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Hamstring Injury Treatment in Glendale, CA

One of the more common muscle injuries in sports are hamstring injuries. The hamstring muscles are located on the back of your thigh. Their main function is to flex the knee. The three muscles that make up the hamstrings are the semimembranosus, semitendinosus, and the biceps femoris. These muscles can be strained, or stretched, during running and jumping activities. They are at maximum stretch with the knee extended and the hip flexed.

Board-certified orthopaedic surgeons, Dr. Vahan Cepkinian and Dr. Ryan Morgan are dedicated to providing the best in orthopaedic care for patients suffering from a hamstring injury in Glendale, CA. They will take the time to provide you with a comprehensive diagnosis to help determine the best treatment option for you. For more information, contact our office at 818-547-0608 and schedule an appointment today!

How Do Hamstring Injuries Occur?

Hamstring injuries can occur within the muscle, the tendon, or, most commonly, at the muscle-tendon junction.

What are the Symptoms of a Hamstring Sprain?

Symptoms of a hamstring strain include pain in the back of the thigh. Cramping and even bruising can occur.

What are the Different Grades of Hamstring Strains?

Hamstring injuries can keep athletes out for varying amount of time depending on the severity of the injury. We grade hamstring strains, and all muscle strains, into three categories.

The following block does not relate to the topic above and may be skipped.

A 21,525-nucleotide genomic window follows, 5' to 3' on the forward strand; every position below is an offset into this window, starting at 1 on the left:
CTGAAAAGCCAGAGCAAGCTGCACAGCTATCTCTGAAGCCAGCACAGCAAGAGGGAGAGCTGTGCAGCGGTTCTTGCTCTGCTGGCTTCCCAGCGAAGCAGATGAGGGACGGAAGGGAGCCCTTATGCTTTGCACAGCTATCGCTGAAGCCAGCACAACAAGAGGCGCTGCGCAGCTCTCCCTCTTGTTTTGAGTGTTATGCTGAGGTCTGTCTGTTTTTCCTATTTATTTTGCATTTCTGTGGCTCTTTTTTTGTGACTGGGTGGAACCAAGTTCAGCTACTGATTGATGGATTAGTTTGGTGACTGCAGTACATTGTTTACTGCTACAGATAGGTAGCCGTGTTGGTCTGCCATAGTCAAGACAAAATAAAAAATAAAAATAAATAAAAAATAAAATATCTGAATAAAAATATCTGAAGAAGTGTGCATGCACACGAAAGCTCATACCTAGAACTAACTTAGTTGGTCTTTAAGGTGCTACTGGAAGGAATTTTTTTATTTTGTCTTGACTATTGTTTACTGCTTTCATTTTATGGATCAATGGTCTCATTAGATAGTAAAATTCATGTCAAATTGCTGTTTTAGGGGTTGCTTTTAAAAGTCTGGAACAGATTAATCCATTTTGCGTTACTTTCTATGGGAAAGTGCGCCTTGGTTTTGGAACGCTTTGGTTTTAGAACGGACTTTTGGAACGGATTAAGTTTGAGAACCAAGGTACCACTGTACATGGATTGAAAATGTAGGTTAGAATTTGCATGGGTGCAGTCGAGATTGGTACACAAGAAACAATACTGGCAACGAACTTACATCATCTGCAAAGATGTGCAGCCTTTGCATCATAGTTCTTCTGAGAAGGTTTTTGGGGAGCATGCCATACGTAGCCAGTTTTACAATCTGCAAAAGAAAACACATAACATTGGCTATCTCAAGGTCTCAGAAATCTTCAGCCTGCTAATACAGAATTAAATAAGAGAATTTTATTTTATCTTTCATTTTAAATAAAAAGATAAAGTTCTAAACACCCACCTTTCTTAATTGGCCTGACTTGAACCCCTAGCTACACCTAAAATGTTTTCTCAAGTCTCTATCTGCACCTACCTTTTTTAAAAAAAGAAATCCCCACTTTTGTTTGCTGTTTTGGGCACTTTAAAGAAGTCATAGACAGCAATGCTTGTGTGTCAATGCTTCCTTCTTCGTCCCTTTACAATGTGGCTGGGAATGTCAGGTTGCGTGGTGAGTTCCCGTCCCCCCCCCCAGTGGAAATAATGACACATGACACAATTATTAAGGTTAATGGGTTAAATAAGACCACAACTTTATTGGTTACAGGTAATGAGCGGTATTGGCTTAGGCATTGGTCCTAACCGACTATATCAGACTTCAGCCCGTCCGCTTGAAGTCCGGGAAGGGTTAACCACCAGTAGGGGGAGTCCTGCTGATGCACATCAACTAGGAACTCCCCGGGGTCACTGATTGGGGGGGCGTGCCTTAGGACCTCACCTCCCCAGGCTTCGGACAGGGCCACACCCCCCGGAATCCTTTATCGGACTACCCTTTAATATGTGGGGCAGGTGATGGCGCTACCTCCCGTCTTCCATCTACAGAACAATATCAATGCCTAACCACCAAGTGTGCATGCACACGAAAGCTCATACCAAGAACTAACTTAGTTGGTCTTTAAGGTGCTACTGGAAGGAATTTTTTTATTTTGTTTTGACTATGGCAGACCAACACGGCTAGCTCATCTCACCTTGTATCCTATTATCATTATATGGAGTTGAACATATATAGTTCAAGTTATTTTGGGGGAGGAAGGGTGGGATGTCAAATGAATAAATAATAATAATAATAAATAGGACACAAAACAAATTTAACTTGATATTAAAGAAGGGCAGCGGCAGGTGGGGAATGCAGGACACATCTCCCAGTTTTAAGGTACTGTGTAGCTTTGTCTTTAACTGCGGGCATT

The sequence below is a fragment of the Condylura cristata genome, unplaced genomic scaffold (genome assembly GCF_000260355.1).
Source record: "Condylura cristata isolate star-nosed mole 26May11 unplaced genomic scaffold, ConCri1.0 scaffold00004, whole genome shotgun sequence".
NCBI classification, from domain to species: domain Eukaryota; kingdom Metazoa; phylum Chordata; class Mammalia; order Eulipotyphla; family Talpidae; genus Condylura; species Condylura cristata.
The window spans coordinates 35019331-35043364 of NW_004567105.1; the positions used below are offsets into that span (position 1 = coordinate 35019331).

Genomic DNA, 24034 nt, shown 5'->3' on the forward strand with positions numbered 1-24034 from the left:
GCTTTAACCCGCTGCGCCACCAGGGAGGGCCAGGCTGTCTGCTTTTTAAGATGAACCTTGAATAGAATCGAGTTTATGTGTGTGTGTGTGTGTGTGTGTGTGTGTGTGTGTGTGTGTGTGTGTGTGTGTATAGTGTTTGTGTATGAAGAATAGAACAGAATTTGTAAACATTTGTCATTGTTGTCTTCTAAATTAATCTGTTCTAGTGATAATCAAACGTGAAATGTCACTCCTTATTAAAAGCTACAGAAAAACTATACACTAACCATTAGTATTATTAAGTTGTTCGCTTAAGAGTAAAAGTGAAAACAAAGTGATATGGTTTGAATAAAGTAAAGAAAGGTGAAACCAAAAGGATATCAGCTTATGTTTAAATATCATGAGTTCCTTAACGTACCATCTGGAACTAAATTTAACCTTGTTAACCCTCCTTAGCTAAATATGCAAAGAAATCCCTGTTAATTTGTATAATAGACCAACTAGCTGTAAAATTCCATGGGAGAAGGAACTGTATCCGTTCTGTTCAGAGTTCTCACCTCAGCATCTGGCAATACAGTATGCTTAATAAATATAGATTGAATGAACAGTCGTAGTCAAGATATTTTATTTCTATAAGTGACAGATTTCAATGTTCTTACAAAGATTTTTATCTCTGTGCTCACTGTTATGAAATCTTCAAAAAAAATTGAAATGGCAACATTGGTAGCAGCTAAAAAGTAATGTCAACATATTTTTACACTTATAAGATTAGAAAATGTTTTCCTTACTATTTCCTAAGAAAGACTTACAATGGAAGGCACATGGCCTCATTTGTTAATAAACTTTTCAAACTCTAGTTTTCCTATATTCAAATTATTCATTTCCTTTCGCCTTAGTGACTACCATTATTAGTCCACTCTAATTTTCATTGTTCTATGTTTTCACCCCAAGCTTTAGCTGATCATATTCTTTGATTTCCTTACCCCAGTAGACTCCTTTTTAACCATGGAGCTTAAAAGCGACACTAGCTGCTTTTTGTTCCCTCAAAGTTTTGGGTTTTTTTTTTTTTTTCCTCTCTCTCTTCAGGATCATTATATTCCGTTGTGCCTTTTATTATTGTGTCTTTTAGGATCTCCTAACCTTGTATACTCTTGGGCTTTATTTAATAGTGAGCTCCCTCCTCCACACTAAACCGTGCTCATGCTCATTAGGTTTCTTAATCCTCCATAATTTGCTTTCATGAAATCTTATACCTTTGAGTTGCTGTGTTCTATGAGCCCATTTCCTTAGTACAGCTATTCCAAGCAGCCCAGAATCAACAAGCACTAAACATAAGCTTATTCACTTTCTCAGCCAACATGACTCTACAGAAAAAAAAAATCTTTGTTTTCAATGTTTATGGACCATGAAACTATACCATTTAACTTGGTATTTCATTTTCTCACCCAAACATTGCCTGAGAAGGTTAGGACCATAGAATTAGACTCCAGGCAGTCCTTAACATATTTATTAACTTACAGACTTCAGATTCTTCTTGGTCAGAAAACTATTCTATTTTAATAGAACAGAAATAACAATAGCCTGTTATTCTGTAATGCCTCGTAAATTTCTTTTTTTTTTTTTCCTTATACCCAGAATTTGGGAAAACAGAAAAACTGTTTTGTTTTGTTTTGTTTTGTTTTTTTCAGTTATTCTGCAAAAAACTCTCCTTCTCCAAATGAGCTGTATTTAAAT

Grade 1 Injury

In grade 1 injuries, the hamstring muscle sustains microscopic tears. Grade 1 injury can sideline an athlete for about1-2 weeks.

Grade 2 Injury

Grade 2, partial tearing of the muscle fibers occurs. Grade 2 injuries can usually sideline an athlete to 2-4 weeks.

Grade 3 Injury

In grade 3 there is complete tearing of the muscle. Fortunately, grade 3 injuries are rare. Grade 3 injuries can sideline an athlete for up to 6 weeks or more.

How do you Treat a Hamstring Injury?

If you have sustained a hamstring injury, the first step is to rest, ice and take anti-inflammatory medicines like Advil or Aleve. Stretching and light strengthening after the injury are key to promote healing and prevent recurrence. Nordic hamstring curls are an excellent exercise to stretch and strengthen the hamstring and have been shown to reduce hamstring strains in high level athletes.

Fortunately, most hamstring injuries heal well with non-operative treatment. If the injury involves tearing of the tendon off the ischium (pelvis bone), then surgery could be required.

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Request an appointment today and join the Glendale Orthopedics family.